Japanese culture is homogenous, inward- looking, and must be protected against outsiders. When he wrote his first novel in English it was interpreted by literary Japan as highly provocative. Hence most of his books are first written in Japanese before being translated into English and other languages.
“…I consider the plot totally pointless. The author starts a long series of circles without really closing many.”
“The scenes which were supposed to be funny didn’t interest me at all and ultimately struck me as dark and disturbing.”
“It all felt so desperately unresolved towards the end of the story.”
“There’s little to love here, but there is also little to hate.”
Despite the numerous negative reviews on his books, Murakami continues to write in his unique style. In fact, his unique writing style is the element that attracts numerous international readers.
As someone originally from Kobe, the Great Hanshin Earthquake hugely impacted Murakami. Despite being the type to avoid writing about more controversial topics, Murakami wrote the books "After the Quake"and "Underground" as a form of commemeration for these two disasters.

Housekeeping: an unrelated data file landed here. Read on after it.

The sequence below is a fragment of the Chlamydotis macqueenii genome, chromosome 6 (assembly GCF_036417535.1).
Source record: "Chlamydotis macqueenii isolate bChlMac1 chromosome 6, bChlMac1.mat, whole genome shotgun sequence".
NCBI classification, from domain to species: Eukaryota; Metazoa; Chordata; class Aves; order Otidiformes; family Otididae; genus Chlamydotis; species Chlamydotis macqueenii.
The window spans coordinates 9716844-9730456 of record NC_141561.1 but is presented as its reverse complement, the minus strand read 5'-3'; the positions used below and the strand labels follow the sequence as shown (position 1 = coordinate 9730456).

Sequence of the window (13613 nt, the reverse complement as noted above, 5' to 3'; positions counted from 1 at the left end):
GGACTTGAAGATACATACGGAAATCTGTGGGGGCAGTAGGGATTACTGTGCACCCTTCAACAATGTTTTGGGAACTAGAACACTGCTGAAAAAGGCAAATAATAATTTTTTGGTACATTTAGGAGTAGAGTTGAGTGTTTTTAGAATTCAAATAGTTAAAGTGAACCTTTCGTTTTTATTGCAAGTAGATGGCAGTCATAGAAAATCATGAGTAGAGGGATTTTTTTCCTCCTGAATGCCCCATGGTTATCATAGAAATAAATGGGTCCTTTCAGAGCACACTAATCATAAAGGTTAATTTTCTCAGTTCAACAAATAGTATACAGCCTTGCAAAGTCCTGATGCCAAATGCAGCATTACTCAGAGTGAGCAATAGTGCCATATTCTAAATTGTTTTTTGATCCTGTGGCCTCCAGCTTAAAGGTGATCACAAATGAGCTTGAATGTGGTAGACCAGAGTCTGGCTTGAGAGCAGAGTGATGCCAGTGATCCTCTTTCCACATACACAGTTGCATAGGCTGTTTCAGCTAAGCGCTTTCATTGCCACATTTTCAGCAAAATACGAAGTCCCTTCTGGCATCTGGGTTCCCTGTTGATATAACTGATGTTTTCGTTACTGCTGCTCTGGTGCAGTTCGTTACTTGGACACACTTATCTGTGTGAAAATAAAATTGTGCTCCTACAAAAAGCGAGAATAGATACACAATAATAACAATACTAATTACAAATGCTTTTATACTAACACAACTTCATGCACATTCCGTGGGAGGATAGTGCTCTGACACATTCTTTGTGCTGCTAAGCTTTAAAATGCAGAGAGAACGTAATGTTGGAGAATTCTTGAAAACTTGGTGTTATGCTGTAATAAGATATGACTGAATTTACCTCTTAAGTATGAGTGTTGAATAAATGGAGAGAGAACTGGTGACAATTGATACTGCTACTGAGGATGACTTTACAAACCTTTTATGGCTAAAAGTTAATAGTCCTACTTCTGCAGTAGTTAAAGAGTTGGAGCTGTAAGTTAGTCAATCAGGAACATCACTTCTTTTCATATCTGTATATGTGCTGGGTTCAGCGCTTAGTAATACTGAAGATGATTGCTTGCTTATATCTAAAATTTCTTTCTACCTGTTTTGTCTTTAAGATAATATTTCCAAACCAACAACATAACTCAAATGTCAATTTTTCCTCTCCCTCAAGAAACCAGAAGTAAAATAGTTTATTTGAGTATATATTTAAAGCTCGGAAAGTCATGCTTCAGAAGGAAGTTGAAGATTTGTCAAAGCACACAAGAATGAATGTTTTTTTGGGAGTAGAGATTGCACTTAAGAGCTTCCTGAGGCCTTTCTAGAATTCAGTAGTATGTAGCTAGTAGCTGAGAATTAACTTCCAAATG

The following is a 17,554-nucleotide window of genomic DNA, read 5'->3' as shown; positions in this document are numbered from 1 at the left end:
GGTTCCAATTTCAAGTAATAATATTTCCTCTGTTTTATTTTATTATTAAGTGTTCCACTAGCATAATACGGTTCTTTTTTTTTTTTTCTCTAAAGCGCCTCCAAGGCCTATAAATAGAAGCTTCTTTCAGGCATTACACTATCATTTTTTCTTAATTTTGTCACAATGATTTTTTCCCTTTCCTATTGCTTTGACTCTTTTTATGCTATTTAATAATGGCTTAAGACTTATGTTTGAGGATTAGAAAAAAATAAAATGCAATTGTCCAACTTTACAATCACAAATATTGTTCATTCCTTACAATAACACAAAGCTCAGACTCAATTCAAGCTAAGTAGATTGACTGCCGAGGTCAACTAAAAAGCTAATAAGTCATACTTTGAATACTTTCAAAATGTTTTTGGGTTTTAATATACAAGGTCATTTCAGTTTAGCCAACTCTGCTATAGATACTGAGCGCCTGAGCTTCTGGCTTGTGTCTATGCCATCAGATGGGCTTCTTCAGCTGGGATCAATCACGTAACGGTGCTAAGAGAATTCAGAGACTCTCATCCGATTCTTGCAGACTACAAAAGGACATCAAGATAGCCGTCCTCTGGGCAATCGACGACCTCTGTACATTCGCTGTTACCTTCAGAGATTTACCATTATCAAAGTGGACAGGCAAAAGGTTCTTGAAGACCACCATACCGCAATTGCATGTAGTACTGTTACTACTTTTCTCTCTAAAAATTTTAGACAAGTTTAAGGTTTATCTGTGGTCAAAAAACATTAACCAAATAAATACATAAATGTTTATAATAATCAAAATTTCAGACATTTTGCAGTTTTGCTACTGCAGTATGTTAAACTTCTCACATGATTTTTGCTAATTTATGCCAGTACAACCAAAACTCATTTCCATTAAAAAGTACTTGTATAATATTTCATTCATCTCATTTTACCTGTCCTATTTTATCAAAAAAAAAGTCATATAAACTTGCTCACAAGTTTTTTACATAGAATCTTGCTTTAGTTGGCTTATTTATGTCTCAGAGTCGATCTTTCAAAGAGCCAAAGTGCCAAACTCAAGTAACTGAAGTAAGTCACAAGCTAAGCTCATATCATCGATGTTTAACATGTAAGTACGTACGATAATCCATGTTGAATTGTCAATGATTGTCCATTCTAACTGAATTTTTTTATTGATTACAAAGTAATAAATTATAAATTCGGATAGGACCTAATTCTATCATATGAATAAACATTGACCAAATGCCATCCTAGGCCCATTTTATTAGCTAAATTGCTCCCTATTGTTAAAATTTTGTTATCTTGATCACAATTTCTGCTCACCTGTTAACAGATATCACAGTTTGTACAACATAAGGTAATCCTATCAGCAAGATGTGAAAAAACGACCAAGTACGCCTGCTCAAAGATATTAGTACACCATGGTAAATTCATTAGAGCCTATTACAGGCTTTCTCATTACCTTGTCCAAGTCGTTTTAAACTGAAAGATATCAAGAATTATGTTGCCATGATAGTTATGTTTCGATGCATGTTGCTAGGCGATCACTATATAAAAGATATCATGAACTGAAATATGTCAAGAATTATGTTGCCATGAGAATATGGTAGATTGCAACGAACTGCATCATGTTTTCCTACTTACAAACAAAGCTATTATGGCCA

Murakami’s new story collection, “After the Quake,” speaks intimately to readers in the post-Sept. 11 world. Its six fictions are linked by the Great Hanshin Earthquake that struck Kobe and surrounding areas in January 1995, and by the Aum Shinrikyo sarin attacks in Tokyo that March. The book has a healing, meditative power that prompted one U.S. reviewer to call it “close to flawless,” and another to identify it as Murakami’s “get-well card.”
In "Underground" Murakami interviewed numerous victims of the attack in order to produce the violence in nature and human beings in his book: "The shock I felt when I interviewed the victims of the Sarin attack for “Underground” changed my life, my entire point of view, and even my style of writing. I didn’t imagine that such a thing could happen."
Both of these events explore the way memory of the traumatic event can interact with personality to create something that is deeply personal to the point where it is difficult for others to discern what actually happened.